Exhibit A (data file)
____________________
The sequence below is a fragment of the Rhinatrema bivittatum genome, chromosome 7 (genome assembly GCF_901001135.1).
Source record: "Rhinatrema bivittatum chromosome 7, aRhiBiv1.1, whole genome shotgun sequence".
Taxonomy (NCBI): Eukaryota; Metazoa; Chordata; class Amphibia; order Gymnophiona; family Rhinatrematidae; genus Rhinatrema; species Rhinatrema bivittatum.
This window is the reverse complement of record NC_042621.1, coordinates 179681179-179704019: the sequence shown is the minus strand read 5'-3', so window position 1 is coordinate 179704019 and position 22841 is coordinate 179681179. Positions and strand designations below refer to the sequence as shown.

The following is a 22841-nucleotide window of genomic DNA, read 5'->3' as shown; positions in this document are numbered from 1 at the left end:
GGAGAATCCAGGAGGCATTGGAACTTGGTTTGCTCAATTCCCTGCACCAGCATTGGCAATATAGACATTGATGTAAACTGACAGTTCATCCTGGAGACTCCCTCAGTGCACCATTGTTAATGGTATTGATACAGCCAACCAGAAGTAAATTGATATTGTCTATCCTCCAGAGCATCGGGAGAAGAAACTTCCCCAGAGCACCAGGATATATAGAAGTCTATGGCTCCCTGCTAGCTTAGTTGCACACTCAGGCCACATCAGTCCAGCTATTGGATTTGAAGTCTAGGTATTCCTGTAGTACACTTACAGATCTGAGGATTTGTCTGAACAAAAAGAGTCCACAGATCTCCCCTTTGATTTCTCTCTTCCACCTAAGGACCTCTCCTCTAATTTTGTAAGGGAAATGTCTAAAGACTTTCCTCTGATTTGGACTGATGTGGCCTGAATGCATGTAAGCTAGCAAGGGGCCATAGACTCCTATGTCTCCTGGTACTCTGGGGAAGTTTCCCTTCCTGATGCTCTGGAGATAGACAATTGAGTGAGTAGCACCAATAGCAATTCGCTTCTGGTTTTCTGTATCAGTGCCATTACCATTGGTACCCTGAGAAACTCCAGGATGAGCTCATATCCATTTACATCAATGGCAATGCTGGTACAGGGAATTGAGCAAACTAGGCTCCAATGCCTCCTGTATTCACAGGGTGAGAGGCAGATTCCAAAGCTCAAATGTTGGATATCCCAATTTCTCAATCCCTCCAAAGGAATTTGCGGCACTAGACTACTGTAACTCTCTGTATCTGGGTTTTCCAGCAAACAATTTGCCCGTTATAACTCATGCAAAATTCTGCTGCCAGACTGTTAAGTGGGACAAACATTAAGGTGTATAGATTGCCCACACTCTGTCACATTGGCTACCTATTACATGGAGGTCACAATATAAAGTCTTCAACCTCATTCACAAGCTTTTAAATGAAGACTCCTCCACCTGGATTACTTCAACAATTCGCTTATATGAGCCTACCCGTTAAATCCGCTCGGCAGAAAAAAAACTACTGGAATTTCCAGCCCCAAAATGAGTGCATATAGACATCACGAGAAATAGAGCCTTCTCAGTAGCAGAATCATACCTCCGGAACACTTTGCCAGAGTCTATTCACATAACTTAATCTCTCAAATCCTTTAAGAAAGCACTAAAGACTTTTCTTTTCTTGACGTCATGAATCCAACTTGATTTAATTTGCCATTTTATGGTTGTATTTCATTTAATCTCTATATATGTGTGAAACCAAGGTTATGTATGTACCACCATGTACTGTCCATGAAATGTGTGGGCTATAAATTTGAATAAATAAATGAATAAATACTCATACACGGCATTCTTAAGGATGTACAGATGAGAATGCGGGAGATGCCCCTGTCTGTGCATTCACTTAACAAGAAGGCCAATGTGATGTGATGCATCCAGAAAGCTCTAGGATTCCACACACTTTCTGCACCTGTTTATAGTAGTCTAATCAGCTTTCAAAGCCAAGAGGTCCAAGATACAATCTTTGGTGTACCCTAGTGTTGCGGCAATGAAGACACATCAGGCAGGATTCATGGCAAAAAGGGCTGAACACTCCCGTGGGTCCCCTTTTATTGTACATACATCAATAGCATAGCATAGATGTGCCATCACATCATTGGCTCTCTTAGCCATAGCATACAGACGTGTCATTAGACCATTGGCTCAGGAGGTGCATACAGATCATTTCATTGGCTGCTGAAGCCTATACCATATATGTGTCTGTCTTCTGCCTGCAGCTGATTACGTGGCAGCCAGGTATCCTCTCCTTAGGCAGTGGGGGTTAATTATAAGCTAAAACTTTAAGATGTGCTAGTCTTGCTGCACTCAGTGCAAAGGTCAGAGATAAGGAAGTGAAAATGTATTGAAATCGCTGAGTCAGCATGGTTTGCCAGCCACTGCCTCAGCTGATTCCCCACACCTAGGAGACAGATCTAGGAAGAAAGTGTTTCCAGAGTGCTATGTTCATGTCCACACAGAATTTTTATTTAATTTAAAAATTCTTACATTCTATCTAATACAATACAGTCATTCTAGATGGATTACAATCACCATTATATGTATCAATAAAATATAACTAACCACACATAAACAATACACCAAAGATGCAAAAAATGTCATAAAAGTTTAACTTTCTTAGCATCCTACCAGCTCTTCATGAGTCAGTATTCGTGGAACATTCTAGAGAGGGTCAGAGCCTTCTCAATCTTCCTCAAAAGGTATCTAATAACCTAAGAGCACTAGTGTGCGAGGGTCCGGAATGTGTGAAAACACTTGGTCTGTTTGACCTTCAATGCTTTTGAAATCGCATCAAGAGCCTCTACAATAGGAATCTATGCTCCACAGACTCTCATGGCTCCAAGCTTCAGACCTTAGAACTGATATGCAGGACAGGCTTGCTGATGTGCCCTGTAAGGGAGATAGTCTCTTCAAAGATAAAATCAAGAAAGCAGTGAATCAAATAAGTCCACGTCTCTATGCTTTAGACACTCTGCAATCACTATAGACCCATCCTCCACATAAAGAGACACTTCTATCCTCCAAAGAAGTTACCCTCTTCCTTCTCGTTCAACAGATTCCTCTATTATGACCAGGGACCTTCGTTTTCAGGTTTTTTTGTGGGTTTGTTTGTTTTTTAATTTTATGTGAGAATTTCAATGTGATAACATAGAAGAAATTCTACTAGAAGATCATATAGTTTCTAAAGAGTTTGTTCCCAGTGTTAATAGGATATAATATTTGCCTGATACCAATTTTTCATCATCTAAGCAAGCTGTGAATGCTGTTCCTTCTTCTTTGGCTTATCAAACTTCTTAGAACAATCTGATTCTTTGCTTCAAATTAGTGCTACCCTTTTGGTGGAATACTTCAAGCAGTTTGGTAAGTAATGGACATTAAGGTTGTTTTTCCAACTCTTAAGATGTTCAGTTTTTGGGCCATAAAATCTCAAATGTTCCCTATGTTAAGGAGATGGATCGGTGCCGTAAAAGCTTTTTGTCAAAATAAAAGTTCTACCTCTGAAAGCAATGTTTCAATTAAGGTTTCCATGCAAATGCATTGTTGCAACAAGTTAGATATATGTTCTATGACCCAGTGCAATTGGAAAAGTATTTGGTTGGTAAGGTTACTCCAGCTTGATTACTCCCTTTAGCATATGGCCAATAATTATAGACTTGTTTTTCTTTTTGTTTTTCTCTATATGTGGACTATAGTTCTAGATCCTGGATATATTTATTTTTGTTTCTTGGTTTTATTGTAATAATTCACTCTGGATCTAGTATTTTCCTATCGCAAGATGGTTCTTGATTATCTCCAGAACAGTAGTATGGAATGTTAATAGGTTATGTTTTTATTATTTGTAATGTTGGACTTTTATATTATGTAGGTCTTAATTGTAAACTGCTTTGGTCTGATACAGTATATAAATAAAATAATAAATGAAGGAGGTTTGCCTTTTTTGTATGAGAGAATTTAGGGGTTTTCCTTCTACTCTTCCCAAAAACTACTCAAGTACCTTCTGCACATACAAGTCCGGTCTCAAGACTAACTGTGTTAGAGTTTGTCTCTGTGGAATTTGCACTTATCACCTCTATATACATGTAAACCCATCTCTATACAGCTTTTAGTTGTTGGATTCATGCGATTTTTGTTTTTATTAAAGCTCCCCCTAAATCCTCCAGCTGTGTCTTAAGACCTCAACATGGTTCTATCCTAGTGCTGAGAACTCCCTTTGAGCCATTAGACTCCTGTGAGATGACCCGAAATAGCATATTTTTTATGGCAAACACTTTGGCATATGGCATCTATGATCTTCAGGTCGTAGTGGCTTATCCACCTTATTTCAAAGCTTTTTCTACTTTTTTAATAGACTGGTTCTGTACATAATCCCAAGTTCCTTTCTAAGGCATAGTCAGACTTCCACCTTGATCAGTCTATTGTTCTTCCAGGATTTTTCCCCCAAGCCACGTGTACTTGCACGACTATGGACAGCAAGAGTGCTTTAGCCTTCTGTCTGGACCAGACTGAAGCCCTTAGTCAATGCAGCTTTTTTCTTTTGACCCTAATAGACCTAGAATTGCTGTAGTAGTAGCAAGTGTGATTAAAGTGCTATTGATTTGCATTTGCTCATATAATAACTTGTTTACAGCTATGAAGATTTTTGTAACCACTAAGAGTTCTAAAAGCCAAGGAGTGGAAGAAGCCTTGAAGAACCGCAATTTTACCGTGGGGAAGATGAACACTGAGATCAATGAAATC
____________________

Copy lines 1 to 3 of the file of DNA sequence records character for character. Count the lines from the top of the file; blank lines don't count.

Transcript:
The sequence below is a fragment of the Rhinatrema bivittatum genome, chromosome 7 (genome assembly GCF_901001135.1).
Source record: "Rhinatrema bivittatum chromosome 7, aRhiBiv1.1, whole genome shotgun sequence".
Taxonomy (NCBI): Eukaryota; Metazoa; Chordata; class Amphibia; order Gymnophiona; family Rhinatrematidae; genus Rhinatrema; species Rhinatrema bivittatum.